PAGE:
(via v0nvamp)

pika-star-crossing:

reinerbrown:

bruce told me that “mr. squid” is very good at listening and that sometimes it feels really nice when he needs someone to vent to
bruce is one of my favorite villagers
when villagers ask you to get them a fish, please go do it for them omg


Tia has a bug and calls its skippy and is trying to train it to come when she calls. Ifs adorable.

pika-star-crossing:

reinerbrown:

bruce told me that “mr. squid” is very good at listening and that sometimes it feels really nice when he needs someone to vent to

bruce is one of my favorite villagers

when villagers ask you to get them a fish, please go do it for them omg

Tia has a bug and calls its skippy and is trying to train it to come when she calls. Ifs adorable.

(via mayor-mossy)

aminoasinine:

new 3ds with new buttons and features

image

new games that aren’t compatible with the old 3ds

image

(via mayor-mossy)

dbvictoria:

Temporary tattoos could make electronic telepathy and telekinesis possible

Temporary electronic tattoos could soon help people fly drones with only thought and talk seemingly telepathically without speech over smartphones, researchers say. Electrical engineer Todd Coleman at the University of California at San Diego is devising noninvasive means of controlling machines via the mind, techniques virtually everyone might be able to use.

Commanding machines using the brain is no longer the stuff of science fiction. In recent years, brain implants have enabled people to control robotics using only their minds, raising the prospect that one day patients could overcome disabilities using bionic limbs or mechanical exoskeletons.

But brain implants are invasive technologies, probably of use only to people in medical need of them. Instead, Coleman and his team are developing wireless flexible electronics one can apply on the forehead just like temporary tattoos to read brain activity.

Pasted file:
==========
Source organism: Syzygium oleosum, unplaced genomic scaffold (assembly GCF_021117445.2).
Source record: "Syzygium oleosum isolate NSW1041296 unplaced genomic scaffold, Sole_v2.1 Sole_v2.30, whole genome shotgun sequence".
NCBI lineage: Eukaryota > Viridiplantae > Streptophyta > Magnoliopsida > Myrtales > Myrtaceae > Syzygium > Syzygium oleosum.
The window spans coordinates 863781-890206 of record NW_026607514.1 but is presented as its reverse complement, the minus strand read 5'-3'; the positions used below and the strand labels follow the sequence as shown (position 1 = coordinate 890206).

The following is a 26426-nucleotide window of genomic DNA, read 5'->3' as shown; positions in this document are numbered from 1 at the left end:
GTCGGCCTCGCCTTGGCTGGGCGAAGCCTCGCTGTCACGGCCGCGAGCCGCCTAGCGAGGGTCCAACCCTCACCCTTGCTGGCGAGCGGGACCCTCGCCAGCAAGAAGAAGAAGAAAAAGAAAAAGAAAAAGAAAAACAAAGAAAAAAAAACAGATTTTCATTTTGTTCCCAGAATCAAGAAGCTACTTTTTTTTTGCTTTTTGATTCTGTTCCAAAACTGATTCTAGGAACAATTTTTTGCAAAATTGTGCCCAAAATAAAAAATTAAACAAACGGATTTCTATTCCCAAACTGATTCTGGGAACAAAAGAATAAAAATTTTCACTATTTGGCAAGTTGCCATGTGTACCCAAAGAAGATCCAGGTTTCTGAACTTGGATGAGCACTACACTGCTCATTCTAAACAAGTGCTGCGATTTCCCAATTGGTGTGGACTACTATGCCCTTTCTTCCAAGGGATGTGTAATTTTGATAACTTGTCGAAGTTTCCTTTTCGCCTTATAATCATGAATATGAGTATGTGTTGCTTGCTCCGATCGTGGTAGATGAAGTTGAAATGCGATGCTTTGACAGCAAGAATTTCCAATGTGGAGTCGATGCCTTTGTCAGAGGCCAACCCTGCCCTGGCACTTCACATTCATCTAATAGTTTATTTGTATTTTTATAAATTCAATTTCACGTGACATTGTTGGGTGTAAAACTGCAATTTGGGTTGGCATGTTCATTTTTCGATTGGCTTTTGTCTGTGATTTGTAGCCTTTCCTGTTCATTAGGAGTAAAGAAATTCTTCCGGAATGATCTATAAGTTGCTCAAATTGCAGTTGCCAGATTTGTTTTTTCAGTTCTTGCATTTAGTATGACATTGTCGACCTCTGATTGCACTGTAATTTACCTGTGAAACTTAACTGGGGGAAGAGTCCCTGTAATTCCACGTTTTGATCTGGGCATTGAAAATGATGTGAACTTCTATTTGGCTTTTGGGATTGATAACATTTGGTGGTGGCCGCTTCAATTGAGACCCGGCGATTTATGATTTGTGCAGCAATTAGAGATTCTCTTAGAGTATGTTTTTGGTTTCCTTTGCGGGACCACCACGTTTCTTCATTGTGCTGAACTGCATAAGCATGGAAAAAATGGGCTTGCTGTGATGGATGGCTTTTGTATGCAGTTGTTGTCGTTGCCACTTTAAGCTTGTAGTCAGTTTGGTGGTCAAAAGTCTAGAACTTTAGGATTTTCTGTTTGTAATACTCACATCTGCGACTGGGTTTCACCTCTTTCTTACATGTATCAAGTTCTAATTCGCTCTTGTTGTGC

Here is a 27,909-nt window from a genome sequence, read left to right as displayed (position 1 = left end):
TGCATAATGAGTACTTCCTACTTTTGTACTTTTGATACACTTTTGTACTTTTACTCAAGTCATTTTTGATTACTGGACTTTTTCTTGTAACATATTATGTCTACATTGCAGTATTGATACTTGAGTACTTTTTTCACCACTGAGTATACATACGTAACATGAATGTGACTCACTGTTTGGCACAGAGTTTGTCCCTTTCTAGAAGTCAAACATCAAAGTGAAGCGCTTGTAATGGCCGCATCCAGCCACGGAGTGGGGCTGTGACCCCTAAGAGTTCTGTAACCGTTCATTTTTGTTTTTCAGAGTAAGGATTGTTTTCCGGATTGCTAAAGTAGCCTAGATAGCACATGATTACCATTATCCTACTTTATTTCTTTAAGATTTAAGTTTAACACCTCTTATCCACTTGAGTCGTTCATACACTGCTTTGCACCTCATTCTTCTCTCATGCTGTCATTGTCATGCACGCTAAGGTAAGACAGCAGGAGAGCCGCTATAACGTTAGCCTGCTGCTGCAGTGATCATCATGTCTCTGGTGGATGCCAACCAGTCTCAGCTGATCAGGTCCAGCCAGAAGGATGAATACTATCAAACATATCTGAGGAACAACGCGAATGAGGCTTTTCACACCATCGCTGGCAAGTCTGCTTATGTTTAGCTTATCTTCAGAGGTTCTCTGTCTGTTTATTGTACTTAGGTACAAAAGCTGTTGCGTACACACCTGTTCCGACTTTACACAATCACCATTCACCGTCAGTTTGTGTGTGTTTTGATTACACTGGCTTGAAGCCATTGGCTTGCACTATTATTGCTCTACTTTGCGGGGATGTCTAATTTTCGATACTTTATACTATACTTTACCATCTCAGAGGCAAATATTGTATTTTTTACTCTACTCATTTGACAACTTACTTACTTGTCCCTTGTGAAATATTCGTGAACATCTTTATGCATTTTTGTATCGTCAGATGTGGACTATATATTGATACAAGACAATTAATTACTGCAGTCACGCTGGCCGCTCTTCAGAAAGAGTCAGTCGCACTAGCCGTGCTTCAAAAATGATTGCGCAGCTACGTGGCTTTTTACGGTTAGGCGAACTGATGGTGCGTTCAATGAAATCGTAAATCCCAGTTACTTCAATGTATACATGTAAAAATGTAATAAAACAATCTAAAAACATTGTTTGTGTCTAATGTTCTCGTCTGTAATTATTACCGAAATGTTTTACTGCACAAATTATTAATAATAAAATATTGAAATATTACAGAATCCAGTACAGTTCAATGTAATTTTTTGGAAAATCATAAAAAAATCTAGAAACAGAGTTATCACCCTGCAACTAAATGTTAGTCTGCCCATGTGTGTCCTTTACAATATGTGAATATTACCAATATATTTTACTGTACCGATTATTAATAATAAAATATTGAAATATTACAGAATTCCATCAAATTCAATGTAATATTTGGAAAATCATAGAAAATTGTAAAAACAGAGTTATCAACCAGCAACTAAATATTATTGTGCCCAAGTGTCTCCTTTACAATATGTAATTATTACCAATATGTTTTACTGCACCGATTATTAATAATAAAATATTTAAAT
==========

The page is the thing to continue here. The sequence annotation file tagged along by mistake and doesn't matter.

"We want something we can use in the coffee shop to have fun," Coleman says.

The devices are less than 100 microns thick, the average diameter of a human hair. They consist of circuitry embedded in a layer or rubbery polyester that allow them to stretch, bend and wrinkle. They are barely visible when placed on skin, making them easy to conceal from others.

The devices can detect electrical signals linked with brain waves, and incorporate solar cells for power and antennas that allow them to communicate wirelessly or receive energy. Other elements can be added as well, like thermal sensors to monitor skin temperature and light detectors to analyze blood oxygen levels.

Using the electronic tattoos, Coleman and his colleagues have found they can detect brain signals reflective of mental states, such as recognition of familiar images. One application they are now pursuing is monitoring premature babies to detect the onset of seizures that can lead to epilepsy or brain development problems. The devices are now being commercialized for use as consumer, digital health, medical device, and industrial and defense products by startup MC10 in Cambridge, Mass.

READ MORE

(via zaaly)

(via zaaly)

afroamericanpsycho:

supamuthafuckinvillain:

I need this show back on air

this is golden

(via safestsephiroth)

mybloodyicecream:

Nerd jokes

(via srancamon)

midbloods:

does anyone else realize how gross that paint would look though? I mean that shit’s gonna blend together instantly unless you meticulously wash your brush after each stroke. And then you’ll end up being a sad artist with paint the color of leprechaun diarrhea.

midbloods:

does anyone else realize how gross that paint would look though? I mean that shit’s gonna blend together instantly unless you meticulously wash your brush after each stroke. And then you’ll end up being a sad artist with paint the color of leprechaun diarrhea.

(via the-unwise-owl)